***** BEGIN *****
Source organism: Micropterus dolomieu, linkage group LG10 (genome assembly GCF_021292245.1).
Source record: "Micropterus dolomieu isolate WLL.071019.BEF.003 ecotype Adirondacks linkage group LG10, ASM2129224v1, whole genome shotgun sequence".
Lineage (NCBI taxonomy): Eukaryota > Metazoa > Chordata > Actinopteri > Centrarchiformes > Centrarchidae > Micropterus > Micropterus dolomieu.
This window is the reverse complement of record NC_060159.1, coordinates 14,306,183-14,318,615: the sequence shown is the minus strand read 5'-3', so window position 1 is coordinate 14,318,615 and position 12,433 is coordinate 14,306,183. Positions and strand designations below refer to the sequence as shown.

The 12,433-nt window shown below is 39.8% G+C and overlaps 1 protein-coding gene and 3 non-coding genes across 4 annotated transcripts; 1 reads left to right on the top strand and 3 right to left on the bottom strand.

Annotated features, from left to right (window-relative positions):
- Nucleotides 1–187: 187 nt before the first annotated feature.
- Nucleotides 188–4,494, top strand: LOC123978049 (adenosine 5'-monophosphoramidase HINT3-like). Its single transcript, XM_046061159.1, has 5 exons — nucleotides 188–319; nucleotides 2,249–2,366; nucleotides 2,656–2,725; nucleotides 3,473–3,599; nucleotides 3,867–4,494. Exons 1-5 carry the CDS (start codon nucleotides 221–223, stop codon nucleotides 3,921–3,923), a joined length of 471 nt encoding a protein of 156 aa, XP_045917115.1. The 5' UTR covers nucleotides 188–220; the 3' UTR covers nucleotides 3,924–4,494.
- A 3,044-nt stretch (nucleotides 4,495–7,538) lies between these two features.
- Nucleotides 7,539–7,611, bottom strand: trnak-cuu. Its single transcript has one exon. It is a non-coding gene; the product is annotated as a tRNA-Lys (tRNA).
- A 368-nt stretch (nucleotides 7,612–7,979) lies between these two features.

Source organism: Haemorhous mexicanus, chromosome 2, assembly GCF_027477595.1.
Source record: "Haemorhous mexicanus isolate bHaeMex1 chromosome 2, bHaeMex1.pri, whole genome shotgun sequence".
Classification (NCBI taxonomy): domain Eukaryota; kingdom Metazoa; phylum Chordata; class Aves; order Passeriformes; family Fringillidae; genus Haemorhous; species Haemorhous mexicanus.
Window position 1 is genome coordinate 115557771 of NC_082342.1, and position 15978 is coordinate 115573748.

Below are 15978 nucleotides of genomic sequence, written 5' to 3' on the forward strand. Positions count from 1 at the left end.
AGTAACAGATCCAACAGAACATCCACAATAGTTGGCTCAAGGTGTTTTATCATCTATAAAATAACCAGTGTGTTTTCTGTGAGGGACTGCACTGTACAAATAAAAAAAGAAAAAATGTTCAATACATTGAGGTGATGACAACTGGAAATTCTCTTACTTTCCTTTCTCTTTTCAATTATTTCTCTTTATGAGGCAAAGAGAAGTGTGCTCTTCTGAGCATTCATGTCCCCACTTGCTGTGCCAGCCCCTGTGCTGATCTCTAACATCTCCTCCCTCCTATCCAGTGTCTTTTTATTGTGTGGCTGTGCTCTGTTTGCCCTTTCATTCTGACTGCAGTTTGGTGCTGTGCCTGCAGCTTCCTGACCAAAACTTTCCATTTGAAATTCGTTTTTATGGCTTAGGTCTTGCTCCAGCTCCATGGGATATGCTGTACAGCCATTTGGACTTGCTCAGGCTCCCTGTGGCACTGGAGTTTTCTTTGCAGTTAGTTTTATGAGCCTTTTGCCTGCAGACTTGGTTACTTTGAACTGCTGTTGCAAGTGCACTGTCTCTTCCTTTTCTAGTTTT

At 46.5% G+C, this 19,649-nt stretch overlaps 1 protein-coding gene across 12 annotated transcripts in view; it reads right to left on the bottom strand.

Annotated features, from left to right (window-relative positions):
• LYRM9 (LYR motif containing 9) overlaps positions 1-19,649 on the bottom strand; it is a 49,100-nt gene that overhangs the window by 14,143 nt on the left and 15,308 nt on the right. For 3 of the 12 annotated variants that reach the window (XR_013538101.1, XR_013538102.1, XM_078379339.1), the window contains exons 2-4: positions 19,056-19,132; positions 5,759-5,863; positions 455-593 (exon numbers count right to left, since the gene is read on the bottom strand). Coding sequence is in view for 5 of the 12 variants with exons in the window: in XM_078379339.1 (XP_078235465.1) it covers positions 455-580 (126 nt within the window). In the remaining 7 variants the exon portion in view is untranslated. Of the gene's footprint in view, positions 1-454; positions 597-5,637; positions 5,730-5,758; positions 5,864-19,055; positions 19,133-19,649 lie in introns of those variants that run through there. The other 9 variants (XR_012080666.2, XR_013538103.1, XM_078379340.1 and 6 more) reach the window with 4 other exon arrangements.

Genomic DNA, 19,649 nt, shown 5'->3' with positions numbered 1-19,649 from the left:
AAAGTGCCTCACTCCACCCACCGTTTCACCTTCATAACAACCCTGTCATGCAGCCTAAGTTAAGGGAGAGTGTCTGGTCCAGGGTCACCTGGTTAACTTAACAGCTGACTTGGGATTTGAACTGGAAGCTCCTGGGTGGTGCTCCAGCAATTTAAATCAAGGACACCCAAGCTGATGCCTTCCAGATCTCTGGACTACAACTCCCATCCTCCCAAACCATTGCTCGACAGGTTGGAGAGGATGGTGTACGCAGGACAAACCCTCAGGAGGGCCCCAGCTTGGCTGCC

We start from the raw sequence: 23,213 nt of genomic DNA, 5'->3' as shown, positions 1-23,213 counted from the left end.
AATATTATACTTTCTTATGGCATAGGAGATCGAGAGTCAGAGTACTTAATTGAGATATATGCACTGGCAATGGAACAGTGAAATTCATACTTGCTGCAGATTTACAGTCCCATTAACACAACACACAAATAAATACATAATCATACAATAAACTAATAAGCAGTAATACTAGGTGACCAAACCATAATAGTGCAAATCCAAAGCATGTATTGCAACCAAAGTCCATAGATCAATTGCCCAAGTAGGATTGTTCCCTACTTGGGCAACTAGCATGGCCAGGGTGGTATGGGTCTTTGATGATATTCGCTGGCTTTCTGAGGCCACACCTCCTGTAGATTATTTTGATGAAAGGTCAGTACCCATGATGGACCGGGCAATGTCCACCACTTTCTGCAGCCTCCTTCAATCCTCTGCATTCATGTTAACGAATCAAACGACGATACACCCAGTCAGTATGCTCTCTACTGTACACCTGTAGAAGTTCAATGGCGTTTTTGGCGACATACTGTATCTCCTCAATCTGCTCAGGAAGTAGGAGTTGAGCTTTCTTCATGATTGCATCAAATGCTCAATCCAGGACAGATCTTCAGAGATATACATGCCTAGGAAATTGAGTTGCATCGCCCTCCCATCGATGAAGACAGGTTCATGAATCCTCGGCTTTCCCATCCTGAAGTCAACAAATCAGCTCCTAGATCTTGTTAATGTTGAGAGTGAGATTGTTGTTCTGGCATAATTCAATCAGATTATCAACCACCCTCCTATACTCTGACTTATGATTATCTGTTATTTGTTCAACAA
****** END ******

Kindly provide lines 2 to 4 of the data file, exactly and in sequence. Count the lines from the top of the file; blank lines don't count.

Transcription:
Source record: "Micropterus dolomieu isolate WLL.071019.BEF.003 ecotype Adirondacks linkage group LG10, ASM2129224v1, whole genome shotgun sequence".
Lineage (NCBI taxonomy): Eukaryota > Metazoa > Chordata > Actinopteri > Centrarchiformes > Centrarchidae > Micropterus > Micropterus dolomieu.
This window is the reverse complement of record NC_060159.1, coordinates 14,306,183-14,318,615: the sequence shown is the minus strand read 5'-3', so window position 1 is coordinate 14,318,615 and position 12,433 is coordinate 14,306,183. Positions and strand designations below refer to the sequence as shown.